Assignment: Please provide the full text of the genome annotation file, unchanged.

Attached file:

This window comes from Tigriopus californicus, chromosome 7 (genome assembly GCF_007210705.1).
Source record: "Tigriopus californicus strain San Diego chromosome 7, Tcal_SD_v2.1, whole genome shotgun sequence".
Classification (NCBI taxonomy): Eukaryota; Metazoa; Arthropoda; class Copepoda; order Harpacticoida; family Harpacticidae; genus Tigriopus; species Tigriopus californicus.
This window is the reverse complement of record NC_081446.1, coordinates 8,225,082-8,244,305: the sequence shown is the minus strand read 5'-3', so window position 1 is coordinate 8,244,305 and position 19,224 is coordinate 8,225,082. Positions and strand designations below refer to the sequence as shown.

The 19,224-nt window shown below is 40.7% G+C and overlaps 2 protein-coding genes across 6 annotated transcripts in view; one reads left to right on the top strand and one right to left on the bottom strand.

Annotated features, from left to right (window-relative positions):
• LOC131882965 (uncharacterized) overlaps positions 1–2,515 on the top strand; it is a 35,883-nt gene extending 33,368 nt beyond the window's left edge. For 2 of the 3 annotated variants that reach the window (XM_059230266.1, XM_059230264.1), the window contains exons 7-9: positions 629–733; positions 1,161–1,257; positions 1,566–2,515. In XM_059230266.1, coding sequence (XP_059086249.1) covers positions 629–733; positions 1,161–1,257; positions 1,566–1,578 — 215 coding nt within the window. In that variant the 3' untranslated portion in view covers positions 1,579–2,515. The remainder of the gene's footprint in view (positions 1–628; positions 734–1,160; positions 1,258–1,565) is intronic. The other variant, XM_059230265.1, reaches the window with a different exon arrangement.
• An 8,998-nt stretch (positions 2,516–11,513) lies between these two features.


This window comes from Tigriopus californicus, chromosome 7 (genome assembly GCF_007210705.1).
Source record: "Tigriopus californicus strain San Diego chromosome 7, Tcal_SD_v2.1, whole genome shotgun sequence".
Classification (NCBI taxonomy): Eukaryota; Metazoa; Arthropoda; class Copepoda; order Harpacticoida; family Harpacticidae; genus Tigriopus; species Tigriopus californicus.
This window is the reverse complement of record NC_081446.1, coordinates 8,225,082-8,244,305: the sequence shown is the minus strand read 5'-3', so window position 1 is coordinate 8,244,305 and position 19,224 is coordinate 8,225,082. Positions and strand designations below refer to the sequence as shown.

The 19,224-nt window shown below is 40.7% G+C and overlaps 2 protein-coding genes across 6 annotated transcripts in view; one reads left to right on the top strand and one right to left on the bottom strand.

Annotated features, from left to right (window-relative positions):
• LOC131882965 (uncharacterized) overlaps positions 1–2,515 on the top strand; it is a 35,883-nt gene extending 33,368 nt beyond the window's left edge. For 2 of the 3 annotated variants that reach the window (XM_059230266.1, XM_059230264.1), the window contains exons 7-9: positions 629–733; positions 1,161–1,257; positions 1,566–2,515. In XM_059230266.1, coding sequence (XP_059086249.1) covers positions 629–733; positions 1,161–1,257; positions 1,566–1,578 — 215 coding nt within the window. In that variant the 3' untranslated portion in view covers positions 1,579–2,515. The remainder of the gene's footprint in view (positions 1–628; positions 734–1,160; positions 1,258–1,565) is intronic. The other variant, XM_059230265.1, reaches the window with a different exon arrangement.
• An 8,998-nt stretch (positions 2,516–11,513) lies between these two features.